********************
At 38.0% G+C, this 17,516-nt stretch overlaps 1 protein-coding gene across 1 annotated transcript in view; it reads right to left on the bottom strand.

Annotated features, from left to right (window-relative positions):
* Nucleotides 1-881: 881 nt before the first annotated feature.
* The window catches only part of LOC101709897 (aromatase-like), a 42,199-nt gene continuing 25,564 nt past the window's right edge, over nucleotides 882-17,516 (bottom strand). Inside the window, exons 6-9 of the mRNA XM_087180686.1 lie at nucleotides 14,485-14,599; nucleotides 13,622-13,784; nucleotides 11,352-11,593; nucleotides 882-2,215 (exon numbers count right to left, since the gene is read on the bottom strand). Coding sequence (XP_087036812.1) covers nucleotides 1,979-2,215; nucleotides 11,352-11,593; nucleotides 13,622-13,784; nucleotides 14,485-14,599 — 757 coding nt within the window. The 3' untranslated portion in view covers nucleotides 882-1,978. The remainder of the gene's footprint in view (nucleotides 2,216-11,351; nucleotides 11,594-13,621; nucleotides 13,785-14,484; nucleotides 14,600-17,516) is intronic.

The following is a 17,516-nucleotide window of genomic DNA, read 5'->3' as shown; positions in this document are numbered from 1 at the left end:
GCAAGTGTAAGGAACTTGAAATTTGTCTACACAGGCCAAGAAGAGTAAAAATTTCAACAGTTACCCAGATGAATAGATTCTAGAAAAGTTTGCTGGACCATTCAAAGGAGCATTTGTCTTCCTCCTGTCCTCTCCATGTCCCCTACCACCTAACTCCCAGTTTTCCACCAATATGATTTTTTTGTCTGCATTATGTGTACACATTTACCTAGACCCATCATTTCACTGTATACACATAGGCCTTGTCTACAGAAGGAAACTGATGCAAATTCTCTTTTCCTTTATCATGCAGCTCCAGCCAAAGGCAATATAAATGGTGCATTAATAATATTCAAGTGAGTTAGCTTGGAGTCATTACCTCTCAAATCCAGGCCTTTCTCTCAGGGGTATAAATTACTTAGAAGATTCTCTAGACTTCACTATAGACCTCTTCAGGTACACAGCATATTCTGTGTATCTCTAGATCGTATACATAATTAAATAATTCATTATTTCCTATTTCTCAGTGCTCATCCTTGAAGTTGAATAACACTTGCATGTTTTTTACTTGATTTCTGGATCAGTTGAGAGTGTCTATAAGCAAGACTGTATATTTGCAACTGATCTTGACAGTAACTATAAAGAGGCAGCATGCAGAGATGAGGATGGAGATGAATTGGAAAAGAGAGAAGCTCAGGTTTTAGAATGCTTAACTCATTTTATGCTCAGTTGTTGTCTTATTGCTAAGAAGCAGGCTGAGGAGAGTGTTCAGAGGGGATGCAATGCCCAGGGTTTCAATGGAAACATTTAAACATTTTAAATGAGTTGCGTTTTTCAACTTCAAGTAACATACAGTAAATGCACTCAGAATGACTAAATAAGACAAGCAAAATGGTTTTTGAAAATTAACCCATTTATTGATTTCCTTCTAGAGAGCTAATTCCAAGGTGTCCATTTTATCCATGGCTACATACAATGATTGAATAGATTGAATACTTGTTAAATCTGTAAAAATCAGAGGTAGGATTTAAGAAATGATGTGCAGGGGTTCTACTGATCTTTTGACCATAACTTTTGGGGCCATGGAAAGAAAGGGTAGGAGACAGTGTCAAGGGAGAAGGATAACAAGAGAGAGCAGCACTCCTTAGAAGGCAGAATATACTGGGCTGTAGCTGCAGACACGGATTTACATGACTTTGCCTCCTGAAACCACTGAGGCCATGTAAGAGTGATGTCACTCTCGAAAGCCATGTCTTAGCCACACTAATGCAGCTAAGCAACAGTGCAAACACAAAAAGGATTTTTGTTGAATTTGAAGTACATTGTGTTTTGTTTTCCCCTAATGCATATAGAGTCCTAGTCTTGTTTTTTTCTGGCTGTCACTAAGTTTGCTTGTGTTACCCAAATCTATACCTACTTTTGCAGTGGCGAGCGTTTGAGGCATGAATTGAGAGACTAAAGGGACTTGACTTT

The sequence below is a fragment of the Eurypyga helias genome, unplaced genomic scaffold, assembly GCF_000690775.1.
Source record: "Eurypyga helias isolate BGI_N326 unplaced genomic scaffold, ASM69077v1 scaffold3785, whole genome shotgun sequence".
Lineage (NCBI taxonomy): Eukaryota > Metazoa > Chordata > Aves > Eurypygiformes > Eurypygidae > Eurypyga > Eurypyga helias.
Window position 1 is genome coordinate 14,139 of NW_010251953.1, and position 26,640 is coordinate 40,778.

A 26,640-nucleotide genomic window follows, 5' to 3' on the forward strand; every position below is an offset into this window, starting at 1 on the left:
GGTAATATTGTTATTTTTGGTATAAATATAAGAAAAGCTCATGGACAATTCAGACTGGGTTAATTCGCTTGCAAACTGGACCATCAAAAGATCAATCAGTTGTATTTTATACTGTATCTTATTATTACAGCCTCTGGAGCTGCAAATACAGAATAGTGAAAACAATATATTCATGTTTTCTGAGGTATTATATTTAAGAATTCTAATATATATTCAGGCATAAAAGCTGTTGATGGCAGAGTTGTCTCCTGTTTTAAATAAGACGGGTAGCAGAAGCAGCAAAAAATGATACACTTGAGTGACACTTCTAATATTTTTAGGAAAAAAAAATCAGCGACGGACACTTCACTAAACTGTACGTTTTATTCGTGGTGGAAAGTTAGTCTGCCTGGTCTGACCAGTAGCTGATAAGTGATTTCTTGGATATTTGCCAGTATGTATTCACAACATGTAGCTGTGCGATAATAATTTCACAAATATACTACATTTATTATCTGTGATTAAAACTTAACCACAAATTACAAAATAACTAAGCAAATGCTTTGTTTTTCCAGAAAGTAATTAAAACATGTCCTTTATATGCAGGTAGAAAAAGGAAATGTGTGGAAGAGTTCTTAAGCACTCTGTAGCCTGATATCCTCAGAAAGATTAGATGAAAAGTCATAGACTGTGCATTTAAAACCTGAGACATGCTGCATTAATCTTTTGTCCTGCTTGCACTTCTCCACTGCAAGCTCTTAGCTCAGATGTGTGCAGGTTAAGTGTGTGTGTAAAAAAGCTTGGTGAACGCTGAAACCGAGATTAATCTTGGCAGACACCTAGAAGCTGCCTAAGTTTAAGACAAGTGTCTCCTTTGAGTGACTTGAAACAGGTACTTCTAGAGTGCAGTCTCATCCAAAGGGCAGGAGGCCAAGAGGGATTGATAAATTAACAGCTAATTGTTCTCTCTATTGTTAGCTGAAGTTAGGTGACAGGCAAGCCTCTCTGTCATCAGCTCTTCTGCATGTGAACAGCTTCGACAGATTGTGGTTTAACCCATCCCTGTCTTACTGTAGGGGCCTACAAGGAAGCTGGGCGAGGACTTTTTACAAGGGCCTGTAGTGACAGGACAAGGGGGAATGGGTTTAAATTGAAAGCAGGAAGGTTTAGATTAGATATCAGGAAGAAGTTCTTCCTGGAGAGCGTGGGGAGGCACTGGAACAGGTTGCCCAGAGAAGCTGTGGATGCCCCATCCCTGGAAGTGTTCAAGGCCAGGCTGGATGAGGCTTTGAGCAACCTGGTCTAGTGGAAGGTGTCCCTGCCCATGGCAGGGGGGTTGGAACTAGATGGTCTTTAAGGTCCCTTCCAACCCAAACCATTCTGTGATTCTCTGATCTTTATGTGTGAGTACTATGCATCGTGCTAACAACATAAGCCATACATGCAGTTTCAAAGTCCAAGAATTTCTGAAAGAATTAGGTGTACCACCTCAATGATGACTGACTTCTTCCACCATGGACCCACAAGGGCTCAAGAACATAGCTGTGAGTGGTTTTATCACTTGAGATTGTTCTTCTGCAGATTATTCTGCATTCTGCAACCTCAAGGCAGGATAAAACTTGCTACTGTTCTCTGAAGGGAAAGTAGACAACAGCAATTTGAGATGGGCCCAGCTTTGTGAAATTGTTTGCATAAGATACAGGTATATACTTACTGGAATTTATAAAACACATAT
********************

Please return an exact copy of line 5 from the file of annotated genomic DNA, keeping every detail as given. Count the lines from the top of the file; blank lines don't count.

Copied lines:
The following is a 17,516-nucleotide window of genomic DNA, read 5'->3' as shown; positions in this document are numbered from 1 at the left end: